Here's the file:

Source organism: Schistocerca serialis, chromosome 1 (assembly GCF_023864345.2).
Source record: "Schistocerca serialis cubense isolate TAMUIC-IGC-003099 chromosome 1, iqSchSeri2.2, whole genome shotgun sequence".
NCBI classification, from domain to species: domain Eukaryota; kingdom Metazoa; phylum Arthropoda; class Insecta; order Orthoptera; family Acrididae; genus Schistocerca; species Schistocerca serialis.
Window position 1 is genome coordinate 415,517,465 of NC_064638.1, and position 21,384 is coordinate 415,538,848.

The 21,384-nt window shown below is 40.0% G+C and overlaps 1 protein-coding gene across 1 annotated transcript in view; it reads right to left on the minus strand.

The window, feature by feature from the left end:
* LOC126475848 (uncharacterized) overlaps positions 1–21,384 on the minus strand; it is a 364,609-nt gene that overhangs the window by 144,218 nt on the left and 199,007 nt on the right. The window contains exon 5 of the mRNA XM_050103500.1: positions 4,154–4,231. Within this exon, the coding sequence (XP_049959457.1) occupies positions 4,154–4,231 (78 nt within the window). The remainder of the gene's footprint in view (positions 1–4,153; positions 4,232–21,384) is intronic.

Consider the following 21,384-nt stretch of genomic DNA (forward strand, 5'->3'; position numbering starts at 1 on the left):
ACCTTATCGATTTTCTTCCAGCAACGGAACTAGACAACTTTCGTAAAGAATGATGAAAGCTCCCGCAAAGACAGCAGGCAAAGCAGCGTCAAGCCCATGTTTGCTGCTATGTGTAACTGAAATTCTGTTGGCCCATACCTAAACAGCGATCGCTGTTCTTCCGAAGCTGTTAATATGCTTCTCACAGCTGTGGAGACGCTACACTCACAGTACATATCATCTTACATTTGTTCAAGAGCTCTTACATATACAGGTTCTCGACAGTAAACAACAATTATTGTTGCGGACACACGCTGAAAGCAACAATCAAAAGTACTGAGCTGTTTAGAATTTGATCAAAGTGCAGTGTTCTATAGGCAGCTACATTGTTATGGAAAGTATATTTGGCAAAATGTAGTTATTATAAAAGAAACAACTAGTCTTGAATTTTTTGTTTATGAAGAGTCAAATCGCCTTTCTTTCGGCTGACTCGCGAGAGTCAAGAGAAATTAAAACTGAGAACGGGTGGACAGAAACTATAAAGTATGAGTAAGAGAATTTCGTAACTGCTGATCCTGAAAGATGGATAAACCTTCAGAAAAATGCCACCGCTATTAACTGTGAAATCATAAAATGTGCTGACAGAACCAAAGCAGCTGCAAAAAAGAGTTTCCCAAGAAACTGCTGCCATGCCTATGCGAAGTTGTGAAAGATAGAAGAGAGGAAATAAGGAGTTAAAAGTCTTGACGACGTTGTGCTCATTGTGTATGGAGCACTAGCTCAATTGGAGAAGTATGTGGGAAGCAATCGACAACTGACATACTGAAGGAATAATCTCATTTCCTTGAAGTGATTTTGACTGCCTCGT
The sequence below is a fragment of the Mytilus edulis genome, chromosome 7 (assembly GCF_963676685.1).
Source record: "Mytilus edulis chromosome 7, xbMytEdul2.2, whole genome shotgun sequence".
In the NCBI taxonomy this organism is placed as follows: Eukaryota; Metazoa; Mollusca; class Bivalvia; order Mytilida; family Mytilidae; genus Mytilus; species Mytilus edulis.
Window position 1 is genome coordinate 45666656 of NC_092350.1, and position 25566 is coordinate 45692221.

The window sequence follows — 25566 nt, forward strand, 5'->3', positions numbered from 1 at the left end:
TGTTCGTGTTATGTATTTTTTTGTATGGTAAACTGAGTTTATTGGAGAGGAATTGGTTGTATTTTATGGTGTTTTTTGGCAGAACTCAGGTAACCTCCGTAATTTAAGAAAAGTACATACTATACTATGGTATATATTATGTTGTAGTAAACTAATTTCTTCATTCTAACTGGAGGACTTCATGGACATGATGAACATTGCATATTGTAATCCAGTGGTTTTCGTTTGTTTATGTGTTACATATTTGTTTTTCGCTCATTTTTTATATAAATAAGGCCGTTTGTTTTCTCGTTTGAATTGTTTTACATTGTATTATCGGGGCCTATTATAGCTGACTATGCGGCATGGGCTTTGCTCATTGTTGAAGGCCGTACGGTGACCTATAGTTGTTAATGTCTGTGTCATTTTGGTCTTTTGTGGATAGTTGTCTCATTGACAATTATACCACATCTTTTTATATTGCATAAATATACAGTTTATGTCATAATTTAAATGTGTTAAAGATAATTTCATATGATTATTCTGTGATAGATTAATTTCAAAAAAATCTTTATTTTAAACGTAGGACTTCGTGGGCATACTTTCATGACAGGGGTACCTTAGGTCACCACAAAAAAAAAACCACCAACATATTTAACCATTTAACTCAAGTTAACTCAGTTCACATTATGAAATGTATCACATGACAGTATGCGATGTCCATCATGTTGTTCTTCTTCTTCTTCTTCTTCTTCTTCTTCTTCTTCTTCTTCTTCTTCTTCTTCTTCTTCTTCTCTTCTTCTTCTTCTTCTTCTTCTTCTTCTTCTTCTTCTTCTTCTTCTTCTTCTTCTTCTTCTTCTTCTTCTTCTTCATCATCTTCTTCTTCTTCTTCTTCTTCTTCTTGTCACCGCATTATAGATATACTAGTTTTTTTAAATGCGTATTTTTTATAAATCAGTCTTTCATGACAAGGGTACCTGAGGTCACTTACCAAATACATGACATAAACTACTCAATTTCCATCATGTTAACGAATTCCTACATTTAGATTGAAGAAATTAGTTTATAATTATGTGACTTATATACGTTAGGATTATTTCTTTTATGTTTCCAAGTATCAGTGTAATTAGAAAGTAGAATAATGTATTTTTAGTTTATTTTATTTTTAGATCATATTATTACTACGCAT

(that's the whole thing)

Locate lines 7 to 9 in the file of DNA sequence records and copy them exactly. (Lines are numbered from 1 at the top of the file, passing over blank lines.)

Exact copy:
* LOC126475848 (uncharacterized) overlaps positions 1–21,384 on the minus strand; it is a 364,609-nt gene that overhangs the window by 144,218 nt on the left and 199,007 nt on the right. The window contains exon 5 of the mRNA XM_050103500.1: positions 4,154–4,231. Within this exon, the coding sequence (XP_049959457.1) occupies positions 4,154–4,231 (78 nt within the window). The remainder of the gene's footprint in view (positions 1–4,153; positions 4,232–21,384) is intronic.

Consider the following 21,384-nt stretch of genomic DNA (forward strand, 5'->3'; position numbering starts at 1 on the left):
ACCTTATCGATTTTCTTCCAGCAACGGAACTAGACAACTTTCGTAAAGAATGATGAAAGCTCCCGCAAAGACAGCAGGCAAAGCAGCGTCAAGCCCATGTTTGCTGCTATGTGTAACTGAAATTCTGTTGGCCCATACCTAAACAGCGATCGCTGTTCTTCCGAAGCTGTTAATATGCTTCTCACAGCTGTGGAGACGCTACACTCACAGTACATATCATCTTACATTTGTTCAAGAGCTCTTACATATACAGGTTCTCGACAGTAAACAACAATTATTGTTGCGGACACACGCTGAAAGCAACAATCAAAAGTACTGAGCTGTTTAGAATTTGATCAAAGTGCAGTGTTCTATAGGCAGCTACATTGTTATGGAAAGTATATTTGGCAAAATGTAGTTATTATAAAAGAAACAACTAGTCTTGAATTTTTTGTTTATGAAGAGTCAAATCGCCTTTCTTTCGGCTGACTCGCGAGAGTCAAGAGAAATTAAAACTGAGAACGGGTGGACAGAAACTATAAAGTATGAGTAAGAGAATTTCGTAACTGCTGATCCTGAAAGATGGATAAACCTTCAGAAAAATGCCACCGCTATTAACTGTGAAATCATAAAATGTGCTGACAGAACCAAAGCAGCTGCAAAAAAGAGTTTCCCAAGAAACTGCTGCCATGCCTATGCGAAGTTGTGAAAGATAGAAGAGAGGAAATAAGGAGTTAAAAGTCTTGACGACGTTGTGCTCATTGTGTATGGAGCACTAGCTCAATTGGAGAAGTATGTGGGAAGCAATCGACAACTGACATACTGAAGGAATAATCTCATTTCCTTGAAGTGATTTTGACTGCCTCGT